Still even also further, the cost function component D(Q,S) may be of the form given by the equation,
where d(q_{i},s_{i}) is a memoryless macroblocklevel nonnegative cost component having as arguments an element q_{i }of the candidate quantizer parameter sequence and a corresponding element s_{i }of the suggested quantizer parameter sequence; the cost function component R(Q) may then be of the form given by the equation,
where r(q_{i},q_{i−1}) is a memoryless macroblocklevel nonnegative cost component expressing a relation between the number of bits used to encode the quantizer parameter for macroblock i and the number of bits used to encode the quantizer parameter for macroblock i−1; an element r(q_{i},q_{i−1}) of the cost function component R(Q) may then be given by the equation,
and an element d(q_{i},s_{i}) of the cost function component D(Q,S) may be given by the equation
and in addition, an element r(q_{i},q_{i−1}) of the cost function component R(Q) may then be given by the equation,
in which λ is a predetermined nonnegative value useful as a rate distortion tradeoff parameter and in which N_{q} _{ i } _{,q} _{ i−1 }is the number of bits for representing q_{i }given q_{i−1}; and still also, an element d(q_{i},s_{i}) of the cost function component D(Q,S) may be given by the equation
where mse( . . . ) denotes the mean square error between the original macroblock content and macroblock content reconstructed using the indicated quantizer parameter sequence element q_{i }or s_{i}.
In accord with a second aspect of the invention, an apparatus is provided for performing the method according to the first aspect of the invention.
Thus, the invention is based on a framelevel algorithm for optimal selection of macroblock QPs. The optimizing criterion can be externally defined, which allows customizing the algorithm to different modes of operation. Although the algorithm employs a dynamic programming approach, the computational complexity of the core algorithm is reasonably low.
The invention is, to the inventor's knowledge, the first method for framelevel optimization of macroblock QP selection in either the H.263(+) or MPEG4 framework. In a delicate QP control scenario, the optimization of the invention yields better utilization of a constrained bit budget than the prior art, which provides suboptimal delicate QP control. For example, an H.263+ encoder provides the capability of fully controlling QP variation, but at a high cost (in bits). Furthermore, an H.263 encoder can only suboptimally approximate a QP variation suggested by an ROI coding engine. Good utilization of a bit budget is especially advantageous in very low bit rate video compression applications.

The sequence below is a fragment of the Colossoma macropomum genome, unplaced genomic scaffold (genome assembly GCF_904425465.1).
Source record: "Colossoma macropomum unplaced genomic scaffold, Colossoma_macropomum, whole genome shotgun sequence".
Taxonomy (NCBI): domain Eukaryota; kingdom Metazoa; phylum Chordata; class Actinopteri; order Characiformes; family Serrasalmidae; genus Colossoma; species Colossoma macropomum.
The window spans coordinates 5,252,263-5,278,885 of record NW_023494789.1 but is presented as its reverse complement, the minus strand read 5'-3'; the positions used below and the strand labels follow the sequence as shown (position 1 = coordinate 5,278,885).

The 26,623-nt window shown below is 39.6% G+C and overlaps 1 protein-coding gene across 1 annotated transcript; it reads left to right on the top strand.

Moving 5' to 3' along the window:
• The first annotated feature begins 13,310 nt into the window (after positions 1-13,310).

The computational complexity of the core algorithm is reasonably low. If the computational cost of calculating the values of the elements of the cost function, e.g. the elements r(q_{i},q_{i−1}) and d(q_{i},s_{i}) in some embodiments, is not taken into account (because the elements of the cost function are usually calculated outside the core algorithm), then the core algorithm typically executes approximately one addition and one comparison operation (or less) per pixel. (There are 256 pixels in a macroblock.) Such a number of operations per pixel is very small overhead for a high performance video encoder.
The above and other objects, features and advantages of the invention will become apparent from a consideration of the subsequent detailed description presented in connection with accompanying drawings, in which:
FIG. 1 is a block diagram of an H.263 encoder of a type for which the algorithm of the invention is useful, including as its main elements a prediction module, block transformation modules, and quantization modules, all under the control of a coding control module; and
FIG. 2 is a flowchart of the algorithm of the present invention; and
FIG. 3 is a block diagram/flow diagram of some of the components of the coding control module of FIG. 1.
FIG. 4 is a graph illustrating results of computations according to the invention.
The disclosure here is provided in the context of the H.263 standard (i.e. to encoders according to the H.263 standard), but the invention is also directly applicable to the MPEG4 VLBV standard, due to the similarity between the two standards.
The optimization algorithm is a form of the socalled Viterbi algorithm, in which the optimal QP sequence is sought for each frame. The Viterbi algorithm is described in THE VITERBI ALGORITHM, by G. D. Forney, Jr., Proc. IEEE, pp. 268278, March 1973.
The term QP sequence is here used to indicate a data object having a length equal to the number of macroblocks in a frame, and constructed by picking the QP assigned to each macroblock, in raster scan order. Before going into more detail, it is necessary to define some expressions and to present the notation used here.
Definitions and Notation
Let s_{i }denote the QP value suggested by a region of interest (ROI) coding engine for the i^{th }macroblock, and S={s_{i}} denote the QP sequence suggested by the ROI coding engine for the frame being encoded. Let Q={q_{i}} denote any candidate QP sequence to be assigned by the optimization algorithm as the selected QP sequence of the frame in response to the requested S. The length of each of the sequences Q and S is equal to the number of macroblocks in a frame. Let this length be denoted by n.